Minneapolis Mayor Betsy Hodges wants to raise the city’s property tax levy in next year’s budget by more than 3 percent.
The St. Paul Police Department is asking for the public to weigh in on the use of body cameras. They have released a 15-question survey that focuses on whether or not people think they would be effective in improving trust between the community and law enforcement.
Some Minnesota police chiefs plan to ask a state agency for temporary restrictions on access to police body camera footage after failing to convince Minnesota lawmakers to limit public availability.
Before rolling out their body camera program, Minneapolis Police are looking for input from the public. The department met with concerned citizens at the University of Minnesota Saturday.
Minnesota lawmakers have approved legislation imposing regulations on police agencies that use license plate readers, but they will wait for now to set new laws for body cameras. The compromise bill sent Sunday to Gov. Mark Dayton limits how long agencies can keep location data gathered by cameras on squad cars or at fixed locations.
The Minneapolis Police Department is in the final stages of its body camera test program. Thirty-six officers from three different precincts volunteered to test and evaluate the cameras.
Minnesota’s Senate is setting up a clash with the House over body cameras and license plate readers.
A Minnesota bill that would limit public access to video footage from police body cameras cleared its first legislative hurdle Friday, advancing the debate over how to responsibly deploy devices that can provide a revealing look into law enforcement.
State legislators are pushing to make it much harder to release police officer body camera videos, undermining their promise as a tool people can use to hold law enforcement accountable. Lawmakers in at least 15 states have introduced bills to exempt video recordings of police encounters with citizens from state public records laws, or to limit what can be made public.
Minnesota lawmakers are struggling to regulate new technology allowing police to wear body cameras and record everyday contacts with the public. The use of body cams is growing rapidly on police forces across the country, including Minnesota. It’s raising questions about when, and how, they can be used.
Despite body cameras’ growing use by police and concerns about how to handle sensitive footage, a top House lawmaker said Wednesday he plans to hold off on passing any restrictions this year. Rep. Tony Cornish, chairman of the House’s public safety committee, told The Associated Press he may instead push for a study and perhaps tackle the issue again in 2016.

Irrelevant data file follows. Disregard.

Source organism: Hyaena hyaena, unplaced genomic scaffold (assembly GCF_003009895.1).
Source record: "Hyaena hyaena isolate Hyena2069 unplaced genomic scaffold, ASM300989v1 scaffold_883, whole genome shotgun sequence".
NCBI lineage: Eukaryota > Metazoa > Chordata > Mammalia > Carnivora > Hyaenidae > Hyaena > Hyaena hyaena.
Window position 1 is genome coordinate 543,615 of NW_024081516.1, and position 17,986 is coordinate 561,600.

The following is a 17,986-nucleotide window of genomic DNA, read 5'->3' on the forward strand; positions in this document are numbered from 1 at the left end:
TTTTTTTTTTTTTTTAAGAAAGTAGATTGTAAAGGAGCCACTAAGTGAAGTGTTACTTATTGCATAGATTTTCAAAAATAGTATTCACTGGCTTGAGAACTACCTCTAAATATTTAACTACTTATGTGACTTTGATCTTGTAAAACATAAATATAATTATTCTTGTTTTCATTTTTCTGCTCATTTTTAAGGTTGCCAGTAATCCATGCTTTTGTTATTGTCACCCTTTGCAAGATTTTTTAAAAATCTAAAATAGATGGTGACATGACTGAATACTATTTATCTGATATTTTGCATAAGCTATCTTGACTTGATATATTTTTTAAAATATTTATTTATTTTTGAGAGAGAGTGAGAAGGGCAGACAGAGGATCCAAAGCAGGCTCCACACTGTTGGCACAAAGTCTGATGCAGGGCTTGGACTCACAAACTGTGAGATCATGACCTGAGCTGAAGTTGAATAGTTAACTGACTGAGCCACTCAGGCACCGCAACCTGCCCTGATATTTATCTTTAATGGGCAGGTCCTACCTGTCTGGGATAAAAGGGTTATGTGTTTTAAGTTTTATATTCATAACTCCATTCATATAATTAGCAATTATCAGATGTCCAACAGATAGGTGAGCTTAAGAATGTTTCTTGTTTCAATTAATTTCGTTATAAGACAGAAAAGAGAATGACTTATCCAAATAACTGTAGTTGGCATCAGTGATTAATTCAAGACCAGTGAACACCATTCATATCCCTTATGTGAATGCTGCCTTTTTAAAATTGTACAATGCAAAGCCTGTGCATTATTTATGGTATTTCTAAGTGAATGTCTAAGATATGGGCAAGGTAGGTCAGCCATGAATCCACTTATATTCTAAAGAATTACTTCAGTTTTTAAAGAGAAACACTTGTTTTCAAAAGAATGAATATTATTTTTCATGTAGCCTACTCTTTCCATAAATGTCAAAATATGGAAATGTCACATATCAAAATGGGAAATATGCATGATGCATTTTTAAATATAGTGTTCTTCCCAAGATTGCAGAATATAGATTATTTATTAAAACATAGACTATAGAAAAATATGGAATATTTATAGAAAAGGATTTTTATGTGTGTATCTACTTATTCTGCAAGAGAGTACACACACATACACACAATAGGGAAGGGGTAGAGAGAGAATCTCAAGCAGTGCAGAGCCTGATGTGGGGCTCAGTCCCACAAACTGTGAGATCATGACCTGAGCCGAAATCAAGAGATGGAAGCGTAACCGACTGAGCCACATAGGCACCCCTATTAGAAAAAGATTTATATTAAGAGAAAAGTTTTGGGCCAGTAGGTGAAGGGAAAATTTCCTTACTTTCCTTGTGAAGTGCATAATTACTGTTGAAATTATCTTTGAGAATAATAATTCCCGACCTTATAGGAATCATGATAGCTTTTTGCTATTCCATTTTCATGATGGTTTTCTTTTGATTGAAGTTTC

A debate over police body cameras is stirring a call to action by a group that previously shut down Minnesota freeways while protesting law enforcement tactics. The Senate Judiciary Committee was considering the body camera legislation Thursday.
Minnesota lawmakers are being advised to think beyond police officer body cameras as they consider how to manage loads of data being scooped up by newer law enforcement tools. Government data policy expert Don Gemberling told the House Civil Law Committee on Tuesday that fast-evolving technology makes it important that any rewrite of access laws isn’t too narrowly focused.
The rush to outfit police officers with body cameras after last summer’s unrest in Ferguson, Missouri, threatens to saddle local governments with steep costs for managing the volumes of footage they must keep for months or even years, according to contracts, invoices and company data reviewed by The Associated Press.
St. Paul may be the next city in the state to put body cameras on police officers. The city council is considering a resolution asking the police department to include a pilot program in its next budget request.
As Minnesota’s debate over police body-camera footage revs up, Gov. Mark Dayton says the data captured “needs to be confined and carefully limited.”
Body cameras are quickly becoming part of the uniform for several police forces across the country and in Minnesota. But there is some concern about what should happen to all the video.
Minnesota lawmakers are wading into a debate over access to footage caught on police body cameras. A law enforcement-backed proposal to put strict limits on who sees body camera videos was introduced Thursday in the House. A Senate version isn’t far behind.
The Minneapolis Police Department, the largest in Minnesota, has become the latest to equip its officers with body cameras in what officials say is an effort to improve transparency and hold police accountable. Thirty-six officers will test two camera models over the next several months, with plans to roll them out department-wide by late 2015.
Starting Friday, several Minneapolis police officers will start wearing body cameras to record their interactions with the public.
The Minneapolis Police Department is the latest Minnesota law enforcement agency to begin equipping officers with body cameras. As part of a pilot program being launched Friday, 36 officers will wear the cameras for six to nine months to test their effectiveness.
Thirty-six police officers in Minneapolis will start wearing body cameras next week as part of a pilot program to test out their effectiveness. Mayor Betsy Hodges and Police Chief Janee Harteau announced the pilot Thursday.
A panel of Minneapolis officials has approved a $170,000 pilot program to place body cameras on 36 police officers. A Minneapolis City Council committee authorized the pilot Monday.
The Burnsville Police Department was the first law enforcement agency in the state to use body cameras when it started equipping officers with the technology last summer.